The ancient Greeks took a page from the Egyptians, constantly bathing and dousing themselves in perfume. Greek poet Homer once said that good hosts offered their guests baths and aromatic oils. Romans were so fanatical about smelling good that they not only took baths in perfume, they soaked their clothes in it, doused their horses in it, and even perfumed their household pets.

The Middle Ages

Things took a turn for the stank during the Middle Ages, when the church decided that being naked was bad. Even in the bath. So people all but stopped cleaning themselves. Those with the money for it tried to cover the stink by using perfume, a practice that continued well into the 19th century. Those without money just remained fragrant.

Mums the word

The first trademarked deodorant "“ Mum "“ came out in 1888. Created by an unknown Philadelphia inventor, Mum was a paste applied to the underarms. It was soon followed by Everdry, the first effective antiperspirant. Everdry was an aluminum chloride solution that was dabbed on with a cotton swab to less than desirable results. Everdry took forever to dry, was messy, and had a nasty habit of stinging the user and eating through clothes. But hey, at least you weren't sweating. In the mid 1950s, inspired by the ball point pen, the first roll on (Ban) was released. Ten years later, the first aerosol (Right Guard) launched a multi-billion dollar industry.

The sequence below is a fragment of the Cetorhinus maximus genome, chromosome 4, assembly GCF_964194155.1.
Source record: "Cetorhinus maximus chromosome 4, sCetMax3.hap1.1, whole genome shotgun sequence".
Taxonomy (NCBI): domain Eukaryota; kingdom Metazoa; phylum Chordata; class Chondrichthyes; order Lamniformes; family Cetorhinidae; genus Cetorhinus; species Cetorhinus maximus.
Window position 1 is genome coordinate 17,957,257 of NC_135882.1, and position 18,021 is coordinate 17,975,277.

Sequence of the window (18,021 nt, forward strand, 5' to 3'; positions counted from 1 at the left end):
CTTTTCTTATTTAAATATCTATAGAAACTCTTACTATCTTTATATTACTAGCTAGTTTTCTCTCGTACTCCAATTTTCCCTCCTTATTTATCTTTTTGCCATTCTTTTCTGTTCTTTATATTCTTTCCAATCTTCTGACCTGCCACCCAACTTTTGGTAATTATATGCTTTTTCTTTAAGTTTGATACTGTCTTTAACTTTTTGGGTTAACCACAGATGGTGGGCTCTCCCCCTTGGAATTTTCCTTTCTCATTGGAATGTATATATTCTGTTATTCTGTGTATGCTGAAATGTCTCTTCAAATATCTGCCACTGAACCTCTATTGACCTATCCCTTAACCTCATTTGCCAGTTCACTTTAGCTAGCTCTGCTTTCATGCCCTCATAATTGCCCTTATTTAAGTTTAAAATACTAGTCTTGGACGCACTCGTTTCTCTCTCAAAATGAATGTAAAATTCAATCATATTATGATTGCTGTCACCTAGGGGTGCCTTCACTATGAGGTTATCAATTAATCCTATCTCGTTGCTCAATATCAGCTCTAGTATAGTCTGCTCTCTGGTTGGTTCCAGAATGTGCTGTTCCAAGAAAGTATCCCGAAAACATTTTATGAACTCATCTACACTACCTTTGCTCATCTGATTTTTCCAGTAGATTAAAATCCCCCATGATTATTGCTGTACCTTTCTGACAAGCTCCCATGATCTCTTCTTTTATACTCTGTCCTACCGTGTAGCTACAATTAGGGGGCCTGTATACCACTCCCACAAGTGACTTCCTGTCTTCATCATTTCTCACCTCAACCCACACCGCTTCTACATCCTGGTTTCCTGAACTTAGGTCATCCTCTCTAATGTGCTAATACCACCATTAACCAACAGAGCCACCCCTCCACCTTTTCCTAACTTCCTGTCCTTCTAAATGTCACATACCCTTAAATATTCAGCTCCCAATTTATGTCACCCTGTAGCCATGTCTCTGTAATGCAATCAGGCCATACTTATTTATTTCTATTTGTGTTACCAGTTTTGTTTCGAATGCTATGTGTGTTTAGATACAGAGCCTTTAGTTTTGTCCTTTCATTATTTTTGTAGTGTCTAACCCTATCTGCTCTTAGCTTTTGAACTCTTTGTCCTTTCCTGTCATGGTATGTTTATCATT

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[1971 Right Guard ad courtesy of my Rear in Sears.]

Today, about 95% of Americans use deodorant. Whether you wear roll on, use a crystal, take an internal deodorant pill (does that really work?) or even make your own home concoction, just know that the rest of us truly appreciate it.

Stefanie Fontanez is an occasional contributor to mentalfloss.com. Her last story was about the plague.

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Animals